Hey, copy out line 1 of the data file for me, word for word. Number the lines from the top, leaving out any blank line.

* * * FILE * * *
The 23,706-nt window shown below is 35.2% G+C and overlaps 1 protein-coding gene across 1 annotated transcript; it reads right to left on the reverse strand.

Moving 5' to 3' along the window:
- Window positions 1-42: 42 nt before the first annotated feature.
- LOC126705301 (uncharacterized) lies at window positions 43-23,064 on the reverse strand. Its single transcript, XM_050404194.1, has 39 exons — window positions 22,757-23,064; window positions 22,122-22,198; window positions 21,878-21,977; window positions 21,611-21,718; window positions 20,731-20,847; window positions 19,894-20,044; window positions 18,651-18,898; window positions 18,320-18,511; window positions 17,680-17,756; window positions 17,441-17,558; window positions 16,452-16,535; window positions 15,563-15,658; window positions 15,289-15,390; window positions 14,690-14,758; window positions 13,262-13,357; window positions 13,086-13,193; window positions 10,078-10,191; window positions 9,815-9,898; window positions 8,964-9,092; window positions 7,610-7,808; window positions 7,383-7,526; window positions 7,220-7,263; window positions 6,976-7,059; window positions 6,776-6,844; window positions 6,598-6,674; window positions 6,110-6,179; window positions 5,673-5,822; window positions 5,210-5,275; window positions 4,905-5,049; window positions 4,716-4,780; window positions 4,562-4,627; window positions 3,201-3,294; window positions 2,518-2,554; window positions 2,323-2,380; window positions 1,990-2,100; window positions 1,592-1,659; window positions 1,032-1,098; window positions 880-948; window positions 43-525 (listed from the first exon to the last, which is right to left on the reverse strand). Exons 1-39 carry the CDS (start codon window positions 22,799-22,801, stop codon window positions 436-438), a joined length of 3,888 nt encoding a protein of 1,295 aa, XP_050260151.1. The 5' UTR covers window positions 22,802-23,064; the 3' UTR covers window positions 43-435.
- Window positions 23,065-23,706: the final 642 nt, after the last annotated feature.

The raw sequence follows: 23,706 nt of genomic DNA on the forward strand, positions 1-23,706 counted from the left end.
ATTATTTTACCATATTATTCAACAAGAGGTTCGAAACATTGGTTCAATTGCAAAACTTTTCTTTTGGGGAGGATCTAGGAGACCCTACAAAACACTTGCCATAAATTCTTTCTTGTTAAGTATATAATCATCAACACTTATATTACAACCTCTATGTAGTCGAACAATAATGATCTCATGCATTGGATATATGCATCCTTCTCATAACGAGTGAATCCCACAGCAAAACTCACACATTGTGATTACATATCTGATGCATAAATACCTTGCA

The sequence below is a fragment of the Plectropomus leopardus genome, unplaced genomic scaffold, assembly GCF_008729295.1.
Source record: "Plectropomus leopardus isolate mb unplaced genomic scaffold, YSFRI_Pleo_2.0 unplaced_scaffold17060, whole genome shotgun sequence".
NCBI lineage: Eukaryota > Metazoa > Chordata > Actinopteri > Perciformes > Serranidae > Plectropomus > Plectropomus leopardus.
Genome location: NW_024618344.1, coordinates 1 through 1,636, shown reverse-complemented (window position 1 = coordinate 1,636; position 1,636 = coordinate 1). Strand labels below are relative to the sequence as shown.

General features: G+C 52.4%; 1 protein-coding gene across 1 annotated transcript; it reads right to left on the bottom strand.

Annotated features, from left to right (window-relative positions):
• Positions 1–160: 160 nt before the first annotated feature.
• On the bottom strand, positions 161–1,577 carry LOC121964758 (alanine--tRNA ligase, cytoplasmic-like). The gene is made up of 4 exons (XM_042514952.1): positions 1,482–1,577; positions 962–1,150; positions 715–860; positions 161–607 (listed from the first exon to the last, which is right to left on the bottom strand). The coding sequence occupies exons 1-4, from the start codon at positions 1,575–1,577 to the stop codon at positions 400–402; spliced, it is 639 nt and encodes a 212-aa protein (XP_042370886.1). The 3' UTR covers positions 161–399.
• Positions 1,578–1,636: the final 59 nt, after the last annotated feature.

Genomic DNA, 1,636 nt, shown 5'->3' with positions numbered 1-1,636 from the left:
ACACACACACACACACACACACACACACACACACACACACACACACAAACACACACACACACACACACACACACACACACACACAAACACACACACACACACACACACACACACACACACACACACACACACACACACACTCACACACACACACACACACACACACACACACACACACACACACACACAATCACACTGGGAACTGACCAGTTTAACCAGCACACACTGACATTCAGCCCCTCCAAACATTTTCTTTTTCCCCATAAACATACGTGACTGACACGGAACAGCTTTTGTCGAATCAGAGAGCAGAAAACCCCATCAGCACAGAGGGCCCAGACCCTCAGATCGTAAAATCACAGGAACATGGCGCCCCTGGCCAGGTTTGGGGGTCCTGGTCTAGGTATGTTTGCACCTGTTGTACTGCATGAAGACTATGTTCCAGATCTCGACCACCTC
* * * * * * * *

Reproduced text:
The 23,706-nt window shown below is 35.2% G+C and overlaps 1 protein-coding gene across 1 annotated transcript; it reads right to left on the reverse strand.